Why Ontario asparagus is at risk if minimum wage goes up
Ontario farmers may have to cut jobs and hike prices if provincial minimum wage increases
Some Ontario asparagus farmers may stop growing the crop if the province increases minimum wages.
"To walk away from it is devastating," said Sarah Harrison, co-owner of Mazak Farms, where asparagus is the main source of income for the four decades old farm just south of London. "We will find a way to survive but as produce farmers – I'm not sure if that's going to be it."
Harrison said she was devastated after the Ontario government announced in May a plan to increase the provincial minimum wage from $11.40 to $15 an hour by January 2019.
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Every spear at three hectare farm is handpicked during the asparagus season that runs from May till June.
Harrison said the small scale business employs about six people - apart from family members - during the harvest season, and will have to cut jobs, increase prices, and take on double the work in order to survive.
Mike Colle, the parliamentary assistant to the Minister of Labour, said the government is looking at ways to mitigate the impact on employers, however, minimum wage workers are the priority.
"How can you defend the status quo that leaves to many people that are generally women, new comers who can't speak English, and in racialized communities below low poverty situations," he said. "How much longer?"
Impact across Ontario
Ontario's proposed legislation on labour reforms includes projected equal pay for part-time workers, increased vacation entitlements and expanded personal emergency leave.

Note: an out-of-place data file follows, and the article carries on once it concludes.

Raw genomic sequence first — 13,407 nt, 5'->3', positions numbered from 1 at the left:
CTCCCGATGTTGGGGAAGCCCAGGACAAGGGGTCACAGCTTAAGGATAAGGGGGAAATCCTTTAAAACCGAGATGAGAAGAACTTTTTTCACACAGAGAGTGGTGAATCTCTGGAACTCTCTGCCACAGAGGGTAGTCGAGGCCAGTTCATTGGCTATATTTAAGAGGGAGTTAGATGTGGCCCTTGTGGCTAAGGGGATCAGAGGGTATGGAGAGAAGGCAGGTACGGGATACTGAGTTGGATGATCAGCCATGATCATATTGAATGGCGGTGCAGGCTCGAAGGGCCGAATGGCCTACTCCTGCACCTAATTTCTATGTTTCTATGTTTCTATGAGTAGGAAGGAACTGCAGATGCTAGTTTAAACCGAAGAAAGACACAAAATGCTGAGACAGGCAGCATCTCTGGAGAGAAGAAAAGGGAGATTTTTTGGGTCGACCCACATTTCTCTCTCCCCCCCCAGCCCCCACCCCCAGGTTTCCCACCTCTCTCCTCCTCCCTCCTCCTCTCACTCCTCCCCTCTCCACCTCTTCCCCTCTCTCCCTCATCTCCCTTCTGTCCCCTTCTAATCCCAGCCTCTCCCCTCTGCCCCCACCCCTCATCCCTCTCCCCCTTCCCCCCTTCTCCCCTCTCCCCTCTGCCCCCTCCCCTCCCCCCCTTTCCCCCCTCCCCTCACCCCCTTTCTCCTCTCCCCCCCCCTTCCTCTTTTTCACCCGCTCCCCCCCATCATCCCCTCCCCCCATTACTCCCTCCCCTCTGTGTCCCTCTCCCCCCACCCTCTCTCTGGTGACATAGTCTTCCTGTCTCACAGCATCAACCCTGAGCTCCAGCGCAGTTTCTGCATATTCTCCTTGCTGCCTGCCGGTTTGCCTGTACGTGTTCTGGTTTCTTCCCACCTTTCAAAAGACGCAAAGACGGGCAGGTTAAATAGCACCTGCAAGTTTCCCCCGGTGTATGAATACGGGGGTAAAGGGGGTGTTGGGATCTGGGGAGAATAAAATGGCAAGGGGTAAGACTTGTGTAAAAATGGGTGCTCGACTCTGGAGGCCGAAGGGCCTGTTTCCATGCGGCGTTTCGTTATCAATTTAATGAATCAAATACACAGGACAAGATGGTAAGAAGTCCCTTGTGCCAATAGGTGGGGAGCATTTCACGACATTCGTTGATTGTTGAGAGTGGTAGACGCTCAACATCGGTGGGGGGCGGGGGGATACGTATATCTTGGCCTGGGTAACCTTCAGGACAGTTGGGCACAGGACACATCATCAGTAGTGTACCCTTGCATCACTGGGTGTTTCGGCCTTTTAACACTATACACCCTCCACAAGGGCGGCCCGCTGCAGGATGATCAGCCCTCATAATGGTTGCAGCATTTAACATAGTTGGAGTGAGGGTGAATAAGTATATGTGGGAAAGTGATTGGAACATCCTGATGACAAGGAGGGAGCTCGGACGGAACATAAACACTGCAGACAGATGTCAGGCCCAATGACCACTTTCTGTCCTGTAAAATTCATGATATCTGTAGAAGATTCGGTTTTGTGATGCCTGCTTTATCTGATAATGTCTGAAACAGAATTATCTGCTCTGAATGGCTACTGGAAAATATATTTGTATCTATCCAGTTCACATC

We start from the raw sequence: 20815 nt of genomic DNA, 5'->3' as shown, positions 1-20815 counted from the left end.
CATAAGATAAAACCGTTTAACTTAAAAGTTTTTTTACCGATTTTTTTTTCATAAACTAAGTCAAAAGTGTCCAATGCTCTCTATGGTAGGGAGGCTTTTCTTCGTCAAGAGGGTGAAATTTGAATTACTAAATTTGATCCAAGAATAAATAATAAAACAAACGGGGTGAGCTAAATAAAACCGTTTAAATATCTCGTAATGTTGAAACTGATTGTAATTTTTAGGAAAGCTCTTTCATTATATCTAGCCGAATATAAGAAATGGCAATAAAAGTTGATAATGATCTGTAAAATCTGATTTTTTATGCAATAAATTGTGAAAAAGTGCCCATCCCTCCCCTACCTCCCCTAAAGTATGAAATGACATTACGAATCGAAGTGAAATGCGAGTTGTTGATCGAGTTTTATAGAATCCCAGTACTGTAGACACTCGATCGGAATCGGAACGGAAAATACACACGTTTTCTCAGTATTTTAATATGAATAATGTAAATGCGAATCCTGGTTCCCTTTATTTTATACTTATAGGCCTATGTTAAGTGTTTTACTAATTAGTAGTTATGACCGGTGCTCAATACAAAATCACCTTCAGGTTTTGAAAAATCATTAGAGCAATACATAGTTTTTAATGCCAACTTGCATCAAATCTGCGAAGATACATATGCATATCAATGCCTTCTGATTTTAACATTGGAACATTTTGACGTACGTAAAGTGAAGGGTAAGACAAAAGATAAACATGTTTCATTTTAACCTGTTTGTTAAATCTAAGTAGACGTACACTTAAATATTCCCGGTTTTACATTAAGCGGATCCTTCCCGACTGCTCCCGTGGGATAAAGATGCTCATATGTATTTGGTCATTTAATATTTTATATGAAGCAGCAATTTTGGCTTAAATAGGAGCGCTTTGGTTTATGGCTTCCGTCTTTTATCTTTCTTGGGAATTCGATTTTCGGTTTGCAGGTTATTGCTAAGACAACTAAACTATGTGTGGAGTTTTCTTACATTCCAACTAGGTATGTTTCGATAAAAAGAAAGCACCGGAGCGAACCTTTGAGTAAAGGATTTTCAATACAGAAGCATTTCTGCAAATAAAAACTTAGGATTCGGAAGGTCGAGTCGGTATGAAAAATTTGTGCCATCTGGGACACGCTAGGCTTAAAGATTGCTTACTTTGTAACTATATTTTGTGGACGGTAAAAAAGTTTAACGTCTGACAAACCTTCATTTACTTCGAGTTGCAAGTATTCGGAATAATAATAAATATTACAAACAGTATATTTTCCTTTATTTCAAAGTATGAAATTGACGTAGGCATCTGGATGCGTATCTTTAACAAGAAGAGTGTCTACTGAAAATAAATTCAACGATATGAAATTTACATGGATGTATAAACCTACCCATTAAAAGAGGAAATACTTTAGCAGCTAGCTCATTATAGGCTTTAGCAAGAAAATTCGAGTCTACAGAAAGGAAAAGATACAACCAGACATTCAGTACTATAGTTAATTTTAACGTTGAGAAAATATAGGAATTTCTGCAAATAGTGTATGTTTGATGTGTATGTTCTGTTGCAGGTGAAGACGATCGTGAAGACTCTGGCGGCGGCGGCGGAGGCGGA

Plamen Petkov, the vice-president of the Canadian Federation of Independent Businesses, said the Ontario government may end up hurting the people it's trying to help.
"This happened out of the blue," he said. "It was announced without any previous consultation or any economic analysis to determine impact on provincial economy and especially unemployment."
There are more than 80 asparagus farms spanning a collective of 3500 acres in Ontario.
Bernie Solymar, the executive producer of Asparagus Farmers of Ontario, said almost all of the association's members use off-shore labour – which may no longer be an option if Ontario moves ahead with minimum wage increases.
"A farmer can't control the market – the market controls the farmer," he said.
The federal Labour Market Impact Assessment program connects foreign workers to local farms to be employed for a minimum wage job.
Liberal officials are holding consultations across the province to hear from Ontarians regarding the Fair Workplaces, Better Jobs Act.
Farmers have suggested phasing in the changes over a longer period of time would help.
Others have also suggested a potential exemption.
"This is heartbreaking because this isn't just our business, this is our life," said Harrison. "It's really, really hard to be a farmer in Ontario right now."